To bury all possibility of small talk was the only way to shatter this kind of tension. The mood had already become too intense and complicated. They talked science all the way to his hotel, and Nela felt her body relax, all her energy concentrated on the subject. When the cab stopped abruptly in front of a decadent-looking structure with a blinking neon sign, she stopped the flow of words, although she had not run out of things to say.
She did not move a muscle, but stared straight ahead at the driver’s dashboard. Jackson leaned toward her, looming, she would remember thinking, and covered her mouth with his. He drew back, waiting for a signal. Receiving none, he sighed and opened the door.
Jackson had misunderstood. At that moment, Nela would have gone with him anywhere, but she had been caught in the middle of a thought labyrinthine enough to paralyze her, and stop her breathing for a few seconds. Jackson couldn’t know about that.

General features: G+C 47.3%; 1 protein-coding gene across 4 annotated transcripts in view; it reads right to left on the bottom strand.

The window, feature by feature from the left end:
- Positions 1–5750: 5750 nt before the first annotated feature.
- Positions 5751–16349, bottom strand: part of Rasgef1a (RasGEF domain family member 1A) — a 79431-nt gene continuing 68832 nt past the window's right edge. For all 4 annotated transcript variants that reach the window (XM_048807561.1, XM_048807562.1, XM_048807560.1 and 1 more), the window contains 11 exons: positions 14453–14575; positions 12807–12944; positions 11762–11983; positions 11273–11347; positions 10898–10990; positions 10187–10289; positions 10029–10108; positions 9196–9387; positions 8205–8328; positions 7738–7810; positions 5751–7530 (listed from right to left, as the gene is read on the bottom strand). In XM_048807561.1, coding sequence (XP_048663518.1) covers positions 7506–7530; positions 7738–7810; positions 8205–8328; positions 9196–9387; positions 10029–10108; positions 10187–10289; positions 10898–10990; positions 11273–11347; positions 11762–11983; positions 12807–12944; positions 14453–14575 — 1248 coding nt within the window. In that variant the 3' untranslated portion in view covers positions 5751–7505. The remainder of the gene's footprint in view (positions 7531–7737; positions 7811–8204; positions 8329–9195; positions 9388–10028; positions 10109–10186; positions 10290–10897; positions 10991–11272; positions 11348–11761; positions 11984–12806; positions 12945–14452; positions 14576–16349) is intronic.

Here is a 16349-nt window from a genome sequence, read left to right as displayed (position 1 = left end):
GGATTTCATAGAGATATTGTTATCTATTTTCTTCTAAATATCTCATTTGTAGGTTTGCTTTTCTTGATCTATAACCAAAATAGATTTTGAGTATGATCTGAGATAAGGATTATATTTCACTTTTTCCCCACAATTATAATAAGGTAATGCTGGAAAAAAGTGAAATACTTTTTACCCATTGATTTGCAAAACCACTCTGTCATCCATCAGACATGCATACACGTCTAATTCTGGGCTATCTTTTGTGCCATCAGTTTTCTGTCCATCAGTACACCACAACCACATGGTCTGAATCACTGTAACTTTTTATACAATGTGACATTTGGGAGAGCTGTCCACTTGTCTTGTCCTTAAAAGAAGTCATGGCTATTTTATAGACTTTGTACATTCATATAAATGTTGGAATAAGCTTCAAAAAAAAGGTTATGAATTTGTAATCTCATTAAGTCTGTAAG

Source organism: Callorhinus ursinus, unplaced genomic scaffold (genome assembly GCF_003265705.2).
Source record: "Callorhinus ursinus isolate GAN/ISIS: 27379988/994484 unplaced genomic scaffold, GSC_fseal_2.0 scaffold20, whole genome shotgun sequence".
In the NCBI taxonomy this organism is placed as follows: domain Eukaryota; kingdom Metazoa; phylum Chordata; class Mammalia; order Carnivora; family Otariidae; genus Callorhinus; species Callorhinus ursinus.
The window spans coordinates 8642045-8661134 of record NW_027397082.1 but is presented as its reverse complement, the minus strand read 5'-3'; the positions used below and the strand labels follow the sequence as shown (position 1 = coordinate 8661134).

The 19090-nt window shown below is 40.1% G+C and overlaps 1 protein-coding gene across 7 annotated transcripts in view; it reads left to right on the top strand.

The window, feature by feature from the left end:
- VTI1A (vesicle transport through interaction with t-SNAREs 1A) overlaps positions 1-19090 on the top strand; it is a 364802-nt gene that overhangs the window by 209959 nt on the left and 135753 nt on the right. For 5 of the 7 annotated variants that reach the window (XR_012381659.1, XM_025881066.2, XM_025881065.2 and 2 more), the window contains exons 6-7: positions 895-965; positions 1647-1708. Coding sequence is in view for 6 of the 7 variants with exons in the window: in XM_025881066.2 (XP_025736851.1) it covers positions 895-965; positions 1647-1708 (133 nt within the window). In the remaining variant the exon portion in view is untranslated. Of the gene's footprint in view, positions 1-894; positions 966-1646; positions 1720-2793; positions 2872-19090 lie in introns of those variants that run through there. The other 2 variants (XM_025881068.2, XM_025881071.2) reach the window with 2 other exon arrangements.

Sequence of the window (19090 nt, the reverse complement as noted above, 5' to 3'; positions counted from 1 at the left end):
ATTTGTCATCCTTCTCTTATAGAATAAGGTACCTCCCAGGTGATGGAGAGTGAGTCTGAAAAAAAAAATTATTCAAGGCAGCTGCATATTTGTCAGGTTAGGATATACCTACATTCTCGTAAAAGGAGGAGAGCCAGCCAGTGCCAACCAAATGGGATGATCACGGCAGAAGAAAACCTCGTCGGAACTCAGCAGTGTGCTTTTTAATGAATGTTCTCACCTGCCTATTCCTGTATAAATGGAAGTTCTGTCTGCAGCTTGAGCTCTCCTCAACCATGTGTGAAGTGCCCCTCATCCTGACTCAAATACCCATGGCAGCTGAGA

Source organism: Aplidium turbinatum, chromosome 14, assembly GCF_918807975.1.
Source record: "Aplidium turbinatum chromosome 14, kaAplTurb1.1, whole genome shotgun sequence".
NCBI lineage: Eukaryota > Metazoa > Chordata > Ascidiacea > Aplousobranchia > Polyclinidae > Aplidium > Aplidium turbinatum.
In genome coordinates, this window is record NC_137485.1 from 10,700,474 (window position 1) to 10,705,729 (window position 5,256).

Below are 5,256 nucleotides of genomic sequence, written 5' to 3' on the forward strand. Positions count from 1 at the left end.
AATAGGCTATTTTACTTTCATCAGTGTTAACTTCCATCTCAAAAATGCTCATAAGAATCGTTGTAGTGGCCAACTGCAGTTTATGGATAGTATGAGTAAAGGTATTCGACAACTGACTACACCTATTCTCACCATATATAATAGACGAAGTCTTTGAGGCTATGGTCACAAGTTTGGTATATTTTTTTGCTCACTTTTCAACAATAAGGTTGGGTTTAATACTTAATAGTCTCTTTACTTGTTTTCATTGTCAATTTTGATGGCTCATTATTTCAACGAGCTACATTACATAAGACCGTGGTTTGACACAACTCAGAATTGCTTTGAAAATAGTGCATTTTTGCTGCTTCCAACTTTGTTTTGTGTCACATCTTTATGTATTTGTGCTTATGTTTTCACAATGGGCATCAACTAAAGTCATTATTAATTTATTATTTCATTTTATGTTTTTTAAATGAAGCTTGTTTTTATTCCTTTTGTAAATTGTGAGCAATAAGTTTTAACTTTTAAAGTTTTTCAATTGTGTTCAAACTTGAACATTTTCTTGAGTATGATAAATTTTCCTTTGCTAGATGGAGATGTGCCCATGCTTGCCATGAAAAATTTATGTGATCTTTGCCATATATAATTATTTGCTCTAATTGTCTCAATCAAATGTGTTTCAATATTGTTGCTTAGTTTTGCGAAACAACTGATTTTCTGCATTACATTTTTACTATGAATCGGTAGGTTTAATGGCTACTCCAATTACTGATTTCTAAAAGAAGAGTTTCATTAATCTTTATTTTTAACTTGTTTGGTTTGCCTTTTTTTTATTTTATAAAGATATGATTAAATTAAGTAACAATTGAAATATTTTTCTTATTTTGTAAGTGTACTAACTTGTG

The cab pulled up at the cottage, and Nela stormed her own door like a burglar. She locked it behind her and slid down its surface until she was sitting on the floor. Her mind, which had been so overloaded in the cab, emptied in a gush. There was a low buzzing between her ears, and she sat on the floor for a long time, trying to think. At last, she got to her feet and looked around the room. The moonlight streaming in through the curtains showed a portion of the formula she had left on her living room whiteboard long ago. She pulled the curtains apart to watch the moon swell above the equations crumbling on the board.
She yanked the fabric closed again, and turned to the writing on the board. What had she meant when she wrote it, and how did it apply to what she and Jackson had spoken about? She touched her lips where he had kissed her, and began to work.